The subject of this painting is based on a passage from Edmund Spenser’s
“Faerie Queene,” an epic poem published in 1590. Many American artists, including John Singleton Copley and Benjamin West, looked to Spenser’s work for inspiration. Allston’s representation of Florimell, a symbol of virtue and chastity who flees an unseen evil, follows Spenser’s description of the heroine very closely: “Still as she fled her eyes she backward threw / As fearing evil that pursued her fast / And her fair yellow locks behind her flew.”
Artist Washington Allston, American, 1779-1843
Title
  • The Flight of Florimell
Date 1819
Medium oil on canvas
Dimensions Unframed: 36 × 28 inches (91.4 × 71.1 cm)
Framed: 47 1/8 × 39 1/4 × 4 1/2 inches (119.7 × 99.7 × 11.4 cm)
Credit Line City of Detroit Purchase
Accession Number 44.165
Department American Art before 1950
On View American W271, Level 2 (see map)
1827-1839, Loammi Baldwin (Boston, Massachusetts, USA);
1839-1876, Mr. and Mrs. James F. Baldwin;
by 1876, Mrs. George R. Baldwin;
William Morris Hunt;
by 1944, M. Knoedler Co. (New York, New York, USA);
1944-present, purchase by the Detroit Institute of Arts (Detroit, Michigan, USA)
Letter from Allston to Leslie. November 15, 1819. The Massachusetts Historical Society, Boston, Dana Family Papers.

Letter from Allston to Gulian Verplanck. April 19, 1819. The Massachusetts Historical Society, Boston, Dana Family Papers.

Letter from C. R. Leslie to Allston. March 3, 1820. The Massachusetts Historical Society, Boston, Dana Family Papers.

Letter from Allston to William Collins. May 18, 1821. The Massachusetts Historical Society, Boston, Dana Family Papers.

First Exhibition of Paintings in the Athenaeum Gallery Consisting of Specimens by American Artists and a Selection of the Works of the Old Masters. Exh. cat., Boston Anthenaeum. Boston, 1827, no. 18.
Exhibition of Pictures Painted by Washington Allston. Exh. cat., Harding’s Gallery. Boston, 1839, no. 5. [as The Flight of Florimel]

Peabody, Elizabeth Palmer. “Exhibition of Allston’s Paintings.” Last Evening with Allston and Other Papers. Boston, 1839, pp. 13-16, 44-46.

Clarke, Sarah. “Our First Great Painter and his Works.” Atlantic Monthly XV (February 15, 1865): pp. 131, 136.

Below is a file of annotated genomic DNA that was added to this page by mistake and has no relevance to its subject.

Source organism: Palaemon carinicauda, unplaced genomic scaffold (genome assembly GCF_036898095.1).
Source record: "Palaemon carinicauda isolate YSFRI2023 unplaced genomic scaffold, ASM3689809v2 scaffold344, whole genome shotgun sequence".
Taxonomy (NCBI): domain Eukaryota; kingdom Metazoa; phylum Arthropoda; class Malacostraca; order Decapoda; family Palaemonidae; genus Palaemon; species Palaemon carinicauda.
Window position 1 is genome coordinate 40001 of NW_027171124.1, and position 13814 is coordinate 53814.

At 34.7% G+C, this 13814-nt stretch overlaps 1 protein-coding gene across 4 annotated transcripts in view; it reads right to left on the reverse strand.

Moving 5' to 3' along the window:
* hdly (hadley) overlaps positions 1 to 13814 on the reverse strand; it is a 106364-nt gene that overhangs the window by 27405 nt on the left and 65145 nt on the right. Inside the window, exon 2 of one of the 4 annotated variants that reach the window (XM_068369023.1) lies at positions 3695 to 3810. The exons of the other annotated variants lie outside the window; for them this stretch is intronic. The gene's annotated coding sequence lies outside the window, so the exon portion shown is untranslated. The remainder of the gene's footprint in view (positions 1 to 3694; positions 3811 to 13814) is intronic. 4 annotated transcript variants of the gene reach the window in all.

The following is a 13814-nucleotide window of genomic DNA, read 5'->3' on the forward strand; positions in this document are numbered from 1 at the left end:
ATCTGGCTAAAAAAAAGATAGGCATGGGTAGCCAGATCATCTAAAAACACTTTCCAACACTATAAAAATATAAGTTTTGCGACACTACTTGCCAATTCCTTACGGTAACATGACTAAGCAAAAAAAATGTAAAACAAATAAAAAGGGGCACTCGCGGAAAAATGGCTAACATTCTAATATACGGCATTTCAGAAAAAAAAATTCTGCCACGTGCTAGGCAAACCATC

Second Catalogue of the Ancient and Modern Collection. Exh. cat., Museum of Fine Arts. Boston, 1876, pp. 410-449, no. 71.

Sweetser, Moses Foster. Allston. Boston, 1879, pp. 111, 190.

Exhibition of the Works of Washington Allston. Exh. cat., Museum of Fine Arts. Boston, 1881, pp. 93-103, no. 223.

Downes, William Howe. “Boston Painters and Paintings, Part II: Allston and his Contemporaries.” Atlantic Monthly 62 (August 1888): p. 260.

Flagg, Jared B. The Life and Letters of Washington Allston. New York, 1892, p. 162.

Richardson, E. P. American Romantic Painting. New York, 1944, p. 4.

______________. “The Flight of Florimell by Washington Allston.” Bulletin of the DIA 24, 1 (1944): pp. 1-5 (ill.).

Born, Wolfgang. “Sources of American Romanticism.” Antiques 48 (November 1945): p. 274.

Richardson, E.P. “The World of the Romantic Artist: Detroit Review.” Art News 43 (January 1945): p. 21.

The Hudson River School and the Early American Landscape Tradition. Exh. cat., The Art Institute of Chicago. Chicago, 1945, p. 23, no. 5 (ill.).

The World of the Romantic Artist: A Survey of American Culture from 1800-1875. Exh. cat., Detroit Institute of Arts. Detroit, 1945, no. 27.

Washington Allston, 1779-1843: A Loan Exhibition of Paintings, Drawings, and Memorabilia. Exh. cat., Detroit Institute of Arts. Detroit, 1947, no. 27.

Richardson, Edgar Preston. “The America of Washington Allston.” Magazine of Art 40 (October 1947): p. 218.

Dame, Lawrence. “Boston Museum Evaluates Washington Allston.” Art Digest 21 (August 1947): p. 13.

Richardson, Edgar Preston. Washington Allston: A Study of Romantic Artists in America. New York, 1948, pp. 139-141.
.
Our American Heritage. Exh. cat., Denver Art Museum. Denver, 1948, no. 17.

Richardson, Edgar Preston. Painting in America: The Story of 450 Years. New York, 1956, pp. 146-147.

American Classics of the Nineteenth Century. Exh. cat., The Carnegie Institute. Pittsburgh, 1957, no. 4.

Painting in America: The Story of 450 Years. Exh. cat., Detroit Institute of Arts. Detroit, 1957, no. 69.

Comstock, Helen. “The Connoisseur in America: 19th Century Painting.” Connoisseur 141 (March 1958): p. 66.

Canaday, John. “Metropolitan Seminars in Art.” Art in America 46 (Fall 1958): p. 75.

Bury, Adrian. “Round about the Galleries: Nineteenth Century American Painting.” Connoisseur 141, 567 (March 1958): p. 66.

Dorra, Henri. “Ryder and Romantic Painting.” Art in America 48, 4 (1960): p. 21 (ill.).

Classical America: 1815-1845. Exh. cat., Newark Museum. Newark, 1963, p. 260, no. 220.

Arts of the Young Republic: The Age of Dunlap. Exh. cat., The William Hayes Ackland Memorial Art Center, The University of North Carolina. Chapel Hill, 1968, no. 45.

Canaday, John. The Lives of the Painters, Volume 4. New York, 1969, no. 233 (ill.).

Novak, Barbara. American Painting of the Nineteenth Century. New York, 1969, p. 56, no. 2-13 (ill.).

Cummings, Frederick J. and Charles H. Elam, eds. The Detroit Institute of Arts Illustrated Handbook. Detroit, 1971, p. 136.

Cartland, B. Book of Love and Lovers. New York, 1978 (pl. 30).

Rivard, Nancy J. “American Paintings at the Detroit Institute of Arts.” Antiques 114 (November 1978): p. 1047 (pl. 3).

Johns, Elizabeth. “Washington Allston and Samuel Taylor Coleridge: A Remarkable Relationship.” Journal of the Archives of American Art 19. 3 (1979): p. 6.
A Man of Genius: The Art of Washington Allston (1779-1843). Exh. cat., Museum of Fine Arts. Boston, 1980, pp. 133-134, no. 52.